Therefore, I had that “fall,” which happened through tough circumstances over a period of years, which brought me to the “end” of myself. And by that I don’t mean that I ceased to “be” as a person. It was instead a total death of my self-ability to do anything — a total giving up into God by realizing, by the revelation of the Spirit (it cannot come any other way — you don’t learn this in a class), that I could do nothing of myself. All my so-called “techniques” at attempting to live a spiritual life, get closer to God, be like Jesus, etc., were dung! Crapola — if you’ll pardon my language! (I could be more graphic!)
And that’s when I began to know in myself that it was no longer I, but He, and I continued like that for a long time, always saying, “it’s not me, it’s He.” I was, in a sense, still two, but that is where we begin. It all comes full circle, however, one day, when we realize the third part of that Gal 2:20, when Paul “comes back” and says, “and the life I now live in the flesh” — ah, there it is — UNION.
It isn’t me alone trying to be like Jesus, nor is it Christ alone living in me while “I” have stepped aside so to speak (having gotten myself out of the way), but now “I” come back to be myself, but this is a new self, one never seen before, because it is a unified self, Christ and I as one, but it’s ME!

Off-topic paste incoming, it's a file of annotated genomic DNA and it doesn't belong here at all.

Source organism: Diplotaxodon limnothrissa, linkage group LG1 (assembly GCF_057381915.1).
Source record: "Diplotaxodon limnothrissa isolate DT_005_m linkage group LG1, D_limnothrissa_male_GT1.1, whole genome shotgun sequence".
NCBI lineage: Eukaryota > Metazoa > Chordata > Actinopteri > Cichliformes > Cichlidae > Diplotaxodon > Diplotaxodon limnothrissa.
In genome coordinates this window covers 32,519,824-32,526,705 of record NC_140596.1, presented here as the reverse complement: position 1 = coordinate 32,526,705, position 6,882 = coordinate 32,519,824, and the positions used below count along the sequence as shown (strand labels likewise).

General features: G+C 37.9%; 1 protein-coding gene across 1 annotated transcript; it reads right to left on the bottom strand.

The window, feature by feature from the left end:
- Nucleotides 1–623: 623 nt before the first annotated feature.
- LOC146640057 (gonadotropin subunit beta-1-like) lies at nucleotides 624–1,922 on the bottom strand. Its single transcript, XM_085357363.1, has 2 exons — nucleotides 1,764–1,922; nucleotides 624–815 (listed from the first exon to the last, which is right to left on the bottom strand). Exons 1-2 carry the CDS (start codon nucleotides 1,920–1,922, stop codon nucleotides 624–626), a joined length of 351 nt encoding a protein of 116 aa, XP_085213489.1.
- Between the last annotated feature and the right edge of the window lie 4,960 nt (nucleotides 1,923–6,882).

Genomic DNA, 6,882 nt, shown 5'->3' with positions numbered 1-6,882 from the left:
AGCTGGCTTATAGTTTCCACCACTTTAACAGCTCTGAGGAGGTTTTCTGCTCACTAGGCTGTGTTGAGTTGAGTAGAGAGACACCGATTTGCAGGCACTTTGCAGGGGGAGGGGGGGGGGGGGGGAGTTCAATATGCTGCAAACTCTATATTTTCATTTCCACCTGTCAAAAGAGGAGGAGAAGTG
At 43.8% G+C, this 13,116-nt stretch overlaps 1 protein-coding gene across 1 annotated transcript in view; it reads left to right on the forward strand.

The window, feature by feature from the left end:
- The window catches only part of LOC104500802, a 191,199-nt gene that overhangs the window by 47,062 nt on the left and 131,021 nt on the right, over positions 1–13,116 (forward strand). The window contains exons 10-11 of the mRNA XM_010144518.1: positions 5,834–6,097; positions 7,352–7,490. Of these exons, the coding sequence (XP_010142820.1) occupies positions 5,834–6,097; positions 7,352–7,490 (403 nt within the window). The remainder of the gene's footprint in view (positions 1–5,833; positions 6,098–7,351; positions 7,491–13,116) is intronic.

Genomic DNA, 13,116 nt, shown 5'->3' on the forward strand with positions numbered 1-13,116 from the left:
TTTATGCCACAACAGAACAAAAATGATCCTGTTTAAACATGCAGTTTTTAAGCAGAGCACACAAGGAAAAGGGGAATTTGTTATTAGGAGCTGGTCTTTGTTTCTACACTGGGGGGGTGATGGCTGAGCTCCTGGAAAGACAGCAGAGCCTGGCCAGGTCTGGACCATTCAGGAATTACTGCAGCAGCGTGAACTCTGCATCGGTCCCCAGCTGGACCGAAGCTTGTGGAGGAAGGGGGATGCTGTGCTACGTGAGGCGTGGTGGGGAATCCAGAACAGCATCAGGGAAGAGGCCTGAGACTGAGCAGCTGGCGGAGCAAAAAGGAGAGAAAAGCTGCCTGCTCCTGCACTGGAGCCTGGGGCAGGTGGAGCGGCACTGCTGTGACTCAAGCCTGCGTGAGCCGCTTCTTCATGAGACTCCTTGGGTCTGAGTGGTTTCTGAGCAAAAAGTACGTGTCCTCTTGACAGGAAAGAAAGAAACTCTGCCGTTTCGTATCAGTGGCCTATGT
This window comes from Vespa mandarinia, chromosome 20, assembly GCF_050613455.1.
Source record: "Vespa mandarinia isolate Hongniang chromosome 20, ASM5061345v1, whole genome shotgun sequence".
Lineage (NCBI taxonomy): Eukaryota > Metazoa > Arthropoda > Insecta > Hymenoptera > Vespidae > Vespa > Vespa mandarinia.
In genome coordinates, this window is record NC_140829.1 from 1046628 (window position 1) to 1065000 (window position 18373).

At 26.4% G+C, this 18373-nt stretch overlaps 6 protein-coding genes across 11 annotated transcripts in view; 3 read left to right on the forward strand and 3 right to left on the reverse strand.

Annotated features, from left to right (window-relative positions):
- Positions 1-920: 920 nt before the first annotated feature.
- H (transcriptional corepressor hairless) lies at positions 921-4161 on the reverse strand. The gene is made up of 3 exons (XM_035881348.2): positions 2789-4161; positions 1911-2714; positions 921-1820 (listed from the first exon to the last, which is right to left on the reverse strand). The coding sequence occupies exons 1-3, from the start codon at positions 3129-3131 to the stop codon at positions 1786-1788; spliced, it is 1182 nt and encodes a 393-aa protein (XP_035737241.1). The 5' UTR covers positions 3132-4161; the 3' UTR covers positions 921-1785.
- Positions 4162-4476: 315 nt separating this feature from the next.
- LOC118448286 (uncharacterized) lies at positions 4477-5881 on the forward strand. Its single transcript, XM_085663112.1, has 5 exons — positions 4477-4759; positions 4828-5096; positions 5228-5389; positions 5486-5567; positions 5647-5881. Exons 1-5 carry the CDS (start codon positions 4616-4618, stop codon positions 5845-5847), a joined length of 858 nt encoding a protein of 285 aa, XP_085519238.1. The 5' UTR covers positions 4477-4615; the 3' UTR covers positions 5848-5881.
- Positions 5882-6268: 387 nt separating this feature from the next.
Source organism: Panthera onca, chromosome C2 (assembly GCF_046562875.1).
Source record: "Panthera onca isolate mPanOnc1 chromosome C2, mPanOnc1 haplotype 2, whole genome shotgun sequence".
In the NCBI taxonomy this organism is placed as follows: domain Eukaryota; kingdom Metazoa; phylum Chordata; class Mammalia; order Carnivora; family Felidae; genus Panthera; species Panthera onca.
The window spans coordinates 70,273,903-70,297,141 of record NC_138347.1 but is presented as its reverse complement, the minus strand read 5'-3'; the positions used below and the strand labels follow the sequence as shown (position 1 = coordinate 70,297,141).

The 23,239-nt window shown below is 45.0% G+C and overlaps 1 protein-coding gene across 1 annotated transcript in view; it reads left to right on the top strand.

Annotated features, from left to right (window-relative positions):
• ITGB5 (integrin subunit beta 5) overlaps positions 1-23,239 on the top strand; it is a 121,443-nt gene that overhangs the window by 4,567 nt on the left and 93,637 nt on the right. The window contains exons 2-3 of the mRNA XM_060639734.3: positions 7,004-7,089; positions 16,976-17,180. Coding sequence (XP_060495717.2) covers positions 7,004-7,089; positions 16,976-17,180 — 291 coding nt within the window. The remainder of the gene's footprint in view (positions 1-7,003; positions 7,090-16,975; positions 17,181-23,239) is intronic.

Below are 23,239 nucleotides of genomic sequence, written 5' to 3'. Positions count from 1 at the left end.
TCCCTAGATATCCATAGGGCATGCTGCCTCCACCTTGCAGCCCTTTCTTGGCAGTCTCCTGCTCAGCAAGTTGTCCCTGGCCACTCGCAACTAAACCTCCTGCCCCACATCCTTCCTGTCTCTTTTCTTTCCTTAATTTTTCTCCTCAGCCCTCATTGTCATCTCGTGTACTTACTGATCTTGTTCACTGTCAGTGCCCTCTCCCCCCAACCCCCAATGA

This is the new self to which all the promises of God apply. This is the self to which we say, “Just go and be yourself. Christ is expressing through and AS the “you” that you are.” We don’t think about being ourselves. We just wake up in the morning and we are “us” without thinking about it. We do not say, “I think I’ll be ‘me’ today.” We just are.
Well, that’s what this life in union is like. We’re just ourselves, but, having gone through by the Spirit’s teaching and revelation the death and resurrection of Jesus in our inner selves, knowing inwardly the crucifixion and resurrection as it has transacted in ME, now we’re just ourselves again, but this time it is not a self that is going to go out and run amok and be a self-for-self sin self, because we know the One who lives in us and is united to us, is not that, and because of that we can be free from fear and live in faith that His will is being expressed by our deeds every day.